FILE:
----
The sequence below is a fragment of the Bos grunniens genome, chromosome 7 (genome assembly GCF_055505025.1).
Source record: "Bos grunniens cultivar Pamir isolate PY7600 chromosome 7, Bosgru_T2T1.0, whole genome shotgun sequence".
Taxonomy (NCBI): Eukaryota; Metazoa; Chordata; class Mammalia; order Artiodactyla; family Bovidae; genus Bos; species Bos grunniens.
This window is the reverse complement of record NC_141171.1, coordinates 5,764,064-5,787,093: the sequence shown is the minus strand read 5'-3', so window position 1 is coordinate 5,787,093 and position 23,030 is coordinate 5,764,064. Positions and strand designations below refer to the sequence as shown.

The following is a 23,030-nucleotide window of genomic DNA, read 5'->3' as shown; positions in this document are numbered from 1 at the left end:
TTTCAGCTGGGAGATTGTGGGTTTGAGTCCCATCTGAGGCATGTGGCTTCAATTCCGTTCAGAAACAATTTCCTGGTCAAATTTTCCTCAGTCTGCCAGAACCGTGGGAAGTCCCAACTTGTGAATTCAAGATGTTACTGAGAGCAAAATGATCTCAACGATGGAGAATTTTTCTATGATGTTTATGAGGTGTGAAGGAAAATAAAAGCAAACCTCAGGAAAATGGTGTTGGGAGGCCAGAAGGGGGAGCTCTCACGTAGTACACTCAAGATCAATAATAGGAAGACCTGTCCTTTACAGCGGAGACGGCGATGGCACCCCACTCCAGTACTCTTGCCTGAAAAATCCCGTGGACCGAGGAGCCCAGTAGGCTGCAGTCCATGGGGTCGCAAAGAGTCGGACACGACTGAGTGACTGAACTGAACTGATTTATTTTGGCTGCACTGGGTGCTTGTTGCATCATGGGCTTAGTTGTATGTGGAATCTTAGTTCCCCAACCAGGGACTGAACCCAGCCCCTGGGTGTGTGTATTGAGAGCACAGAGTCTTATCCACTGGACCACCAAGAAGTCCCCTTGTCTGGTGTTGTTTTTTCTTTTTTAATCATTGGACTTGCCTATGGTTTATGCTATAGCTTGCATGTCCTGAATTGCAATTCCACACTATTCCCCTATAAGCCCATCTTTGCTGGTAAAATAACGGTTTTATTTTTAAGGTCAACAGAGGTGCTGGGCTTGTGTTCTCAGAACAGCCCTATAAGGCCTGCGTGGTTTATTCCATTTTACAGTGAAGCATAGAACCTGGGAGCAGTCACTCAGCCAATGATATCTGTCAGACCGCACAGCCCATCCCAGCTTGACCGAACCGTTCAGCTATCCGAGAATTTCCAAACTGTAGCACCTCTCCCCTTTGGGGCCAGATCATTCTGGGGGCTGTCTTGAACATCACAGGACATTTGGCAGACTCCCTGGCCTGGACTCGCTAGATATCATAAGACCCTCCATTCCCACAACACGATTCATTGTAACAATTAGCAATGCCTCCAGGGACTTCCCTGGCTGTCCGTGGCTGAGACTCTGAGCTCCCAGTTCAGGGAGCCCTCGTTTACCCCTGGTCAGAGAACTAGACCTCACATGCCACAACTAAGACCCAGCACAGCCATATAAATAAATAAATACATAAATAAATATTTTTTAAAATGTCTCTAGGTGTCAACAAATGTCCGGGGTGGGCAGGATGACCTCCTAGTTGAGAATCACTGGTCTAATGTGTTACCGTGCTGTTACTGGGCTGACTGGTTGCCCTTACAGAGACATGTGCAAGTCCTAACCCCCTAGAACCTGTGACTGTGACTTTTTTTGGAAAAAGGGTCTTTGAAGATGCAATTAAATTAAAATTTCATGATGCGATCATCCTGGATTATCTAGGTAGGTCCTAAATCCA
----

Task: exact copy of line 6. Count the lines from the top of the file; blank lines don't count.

TTTCAGCTGGGAGATTGTGGGTTTGAGTCCCATCTGAGGCATGTGGCTTCAATTCCGTTCAGAAACAATTTCCTGGTCAAATTTTCCTCAGTCTGCCAGAACCGTGGGAAGTCCCAACTTGTGAATTCAAGATGTTACTGAGAGCAAAATGATCTCAACGATGGAGAATTTTTCTATGATGTTTATGAGGTGTGAAGGAAAATAAAAGCAAACCTCAGGAAAATGGTGTTGGGAGGCCAGAAGGGGGAGCTCTCACGTAGTACACTCAAGATCAATAATAGGAAGACCTGTCCTTTACAGCGGAGACGGCGATGGCACCCCACTCCAGTACTCTTGCCTGAAAAATCCCGTGGACCGAGGAGCCCAGTAGGCTGCAGTCCATGGGGTCGCAAAGAGTCGGACACGACTGAGTGACTGAACTGAACTGATTTATTTTGGCTGCACTGGGTGCTTGTTGCATCATGGGCTTAGTTGTATGTGGAATCTTAGTTCCCCAACCAGGGACTGAACCCAGCCCCTGGGTGTGTGTATTGAGAGCACAGAGTCTTATCCACTGGACCACCAAGAAGTCCCCTTGTCTGGTGTTGTTTTTTCTTTTTTAATCATTGGACTTGCCTATGGTTTATGCTATAGCTTGCATGTCCTGAATTGCAATTCCACACTATTCCCCTATAAGCCCATCTTTGCTGGTAAAATAACGGTTTTATTTTTAAGGTCAACAGAGGTGCTGGGCTTGTGTTCTCAGAACAGCCCTATAAGGCCTGCGTGGTTTATTCCATTTTACAGTGAAGCATAGAACCTGGGAGCAGTCACTCAGCCAATGATATCTGTCAGACCGCACAGCCCATCCCAGCTTGACCGAACCGTTCAGCTATCCGAGAATTTCCAAACTGTAGCACCTCTCCCCTTTGGGGCCAGATCATTCTGGGGGCTGTCTTGAACATCACAGGACATTTGGCAGACTCCCTGGCCTGGACTCGCTAGATATCATAAGACCCTCCATTCCCACAACACGATTCATTGTAACAATTAGCAATGCCTCCAGGGACTTCCCTGGCTGTCCGTGGCTGAGACTCTGAGCTCCCAGTTCAGGGAGCCCTCGTTTACCCCTGGTCAGAGAACTAGACCTCACATGCCACAACTAAGACCCAGCACAGCCATATAAATAAATAAATACATAAATAAATATTTTTTAAAATGTCTCTAGGTGTCAACAAATGTCCGGGGTGGGCAGGATGACCTCCTAGTTGAGAATCACTGGTCTAATGTGTTACCGTGCTGTTACTGGGCTGACTGGTTGCCCTTACAGAGACATGTGCAAGTCCTAACCCCCTAGAACCTGTGACTGTGACTTTTTTTGGAAAAAGGGTCTTTGAAGATGCAATTAAATTAAAATTTCATGATGCGATCATCCTGGATTATCTAGGTAGGTCCTAAATCCA